Unfortunately due to the patchy nature of the fossil record and the rarity of good preservation conditions we only really have a few snapshots of this group’s diversity from points in the Cambrian after the main burst of their evolutionary explosion had already happened. But as more and more fossils are discovered we’re gradually piecing together a fairly decent idea of early panarthropod relationships, and some of the most famous “weird wonders” that were once thought to be entire separate “failed experiment” animal phyla are now properly reunited with their relatives.

There’s still disagreement on a lot of the details of their evolutionary relationships, but at least we’re pretty sure nobody’s reconstructing these poor things upside-down and back-to-front anymore.


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Cambrian Explosion #36: Phylum Loricifera

Even more obscure and poorly-understood than the mud dragons, loriciferans weren’t even discovered until the 1970s. Over 40 living species of these tiny meiofaunal animals are currently known, but much like the kinorhynchs there are probably many more still to be described.

Less than 1mm long (0.04″), their most distinctive feature is the “lorica”, a stiff corset-like casing surrounding their body. They’re also the first multicellular organisms discovered able to live completely without oxygen in a deep basin in the Mediterranean Sea.

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Cambrian Explosion #35: Phylum Kinorhyncha

After the slightly unfortunately-shaped priapulids, let’s move on to something much safer-for-work: dragons!

More accurately, kinorhynchs, tiny spiky scalidophoran worms with the delightful common name of “mud dragons“. These animals weren’t even discovered until the mid-1800s and are so small – less than 1mm (0.04”) in size – that they’re considered to be “meiofauna“, wriggling around between grains of sediment using the spines on their heads to pull themselves along.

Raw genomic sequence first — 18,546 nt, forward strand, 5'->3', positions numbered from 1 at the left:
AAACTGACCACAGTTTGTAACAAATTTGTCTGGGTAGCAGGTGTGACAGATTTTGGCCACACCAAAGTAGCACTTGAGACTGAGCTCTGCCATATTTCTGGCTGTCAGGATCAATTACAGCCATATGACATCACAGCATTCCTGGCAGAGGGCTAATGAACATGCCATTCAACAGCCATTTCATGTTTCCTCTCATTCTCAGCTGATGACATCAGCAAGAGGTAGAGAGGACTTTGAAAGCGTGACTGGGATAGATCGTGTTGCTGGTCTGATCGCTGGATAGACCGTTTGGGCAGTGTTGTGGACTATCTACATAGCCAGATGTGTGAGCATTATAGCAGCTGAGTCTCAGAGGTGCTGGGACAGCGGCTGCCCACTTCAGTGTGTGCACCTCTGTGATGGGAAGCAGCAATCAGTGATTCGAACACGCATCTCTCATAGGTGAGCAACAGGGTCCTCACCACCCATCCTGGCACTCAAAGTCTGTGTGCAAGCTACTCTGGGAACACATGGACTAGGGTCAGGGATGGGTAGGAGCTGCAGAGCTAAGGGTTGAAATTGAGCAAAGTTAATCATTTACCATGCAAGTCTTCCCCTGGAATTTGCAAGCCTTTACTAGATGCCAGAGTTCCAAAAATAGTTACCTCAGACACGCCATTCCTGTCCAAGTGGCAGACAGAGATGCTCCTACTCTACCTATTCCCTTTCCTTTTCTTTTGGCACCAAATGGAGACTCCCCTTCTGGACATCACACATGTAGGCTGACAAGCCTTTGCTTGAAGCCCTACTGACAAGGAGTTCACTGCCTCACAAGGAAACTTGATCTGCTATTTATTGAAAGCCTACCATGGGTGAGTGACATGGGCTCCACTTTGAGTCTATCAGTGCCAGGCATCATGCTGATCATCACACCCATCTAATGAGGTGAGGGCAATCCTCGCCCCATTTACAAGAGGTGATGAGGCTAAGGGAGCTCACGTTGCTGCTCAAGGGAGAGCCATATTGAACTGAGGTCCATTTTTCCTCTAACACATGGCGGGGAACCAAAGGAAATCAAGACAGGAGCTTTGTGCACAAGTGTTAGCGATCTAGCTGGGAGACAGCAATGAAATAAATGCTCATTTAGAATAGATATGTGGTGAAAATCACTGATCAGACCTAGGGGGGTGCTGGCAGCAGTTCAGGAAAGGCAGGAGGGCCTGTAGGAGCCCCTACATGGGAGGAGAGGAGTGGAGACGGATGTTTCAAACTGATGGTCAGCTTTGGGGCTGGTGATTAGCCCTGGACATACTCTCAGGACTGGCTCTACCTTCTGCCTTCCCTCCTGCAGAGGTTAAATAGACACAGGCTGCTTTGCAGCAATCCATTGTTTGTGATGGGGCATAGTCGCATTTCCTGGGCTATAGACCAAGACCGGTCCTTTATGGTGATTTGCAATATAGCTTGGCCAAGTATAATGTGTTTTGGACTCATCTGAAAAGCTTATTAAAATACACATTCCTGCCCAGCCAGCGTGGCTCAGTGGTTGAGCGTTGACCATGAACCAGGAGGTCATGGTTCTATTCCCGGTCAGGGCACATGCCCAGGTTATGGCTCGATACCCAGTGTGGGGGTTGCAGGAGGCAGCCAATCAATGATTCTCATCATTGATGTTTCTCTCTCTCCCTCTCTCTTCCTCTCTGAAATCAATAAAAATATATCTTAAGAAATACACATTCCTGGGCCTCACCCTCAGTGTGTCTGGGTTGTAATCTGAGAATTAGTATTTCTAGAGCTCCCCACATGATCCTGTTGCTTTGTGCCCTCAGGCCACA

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Cambrian Explosion #34: Phylum Priapulida

Named for their resemblance to human penises, priapulids (or “penis worms”) are marine scalidophoran worms that live on or in muddy seafloor sediment, with some species having a surprisingly high tolerance for oxygen-poor environments and toxic levels of hydrogen sulfide. Despite being a rather low-diversity phylum with only around 20 living species, they’re widespread and sometimes very numerous, with over 80 adult individuals per square meter (~10ft²) recorded in some locations.

The earliest definite modern-style priapulid in the fossil record comes from the late Carboniferous (~308 million years ago), but their ancestry was probably somewhere in the early Cambrian among the taxonomic mess of palaeoscoloecids and archaeopriapulids.

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Cambrian Explosion #33: Early Scalidophora

The earliest branches of the ecdysozoan evolutionary tree are made up of the scalidophorans – animals with spiny retractable proboscises, represented today by the worm-like priapulids and kinorhynchs, and (sometimes*) the weird little loriciferans.

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Cambrian Explosion #32: Rise of the Arthropods

The world of the Cambrian Period was a strange combination of both familiar and alien. The land would have seemed rather barren, populated mainly by microbes and algae, yet the oceans teemed with creatures already identifiable as sponges, comb jellies, jellyfish, acorn worms, vertebrates, echinoderms, arrow worms, annelids, molluscs, and brachiopods – small and primitive-looking in some cases but still recognizable enough.

But at the same time there were “weird wonders” everywhere, things much harder to identify, with shapes so bizarre that their initial discovery was met with laughter.

Animal life was exploring so many different possibilities for body plans and ecologies, and one lineage in particular dominated this explosion of evolutionary experimentation: the arthropods.

Arthropods are represented today by the chelicerates (sea spiders, horseshoe crabs, and arachnids), myriapods (millipedes and centipedes), crustaceans, and insects, and together these groups make up over 80% of all known living animal species and are vital parts of almost every ecosystem on the planet.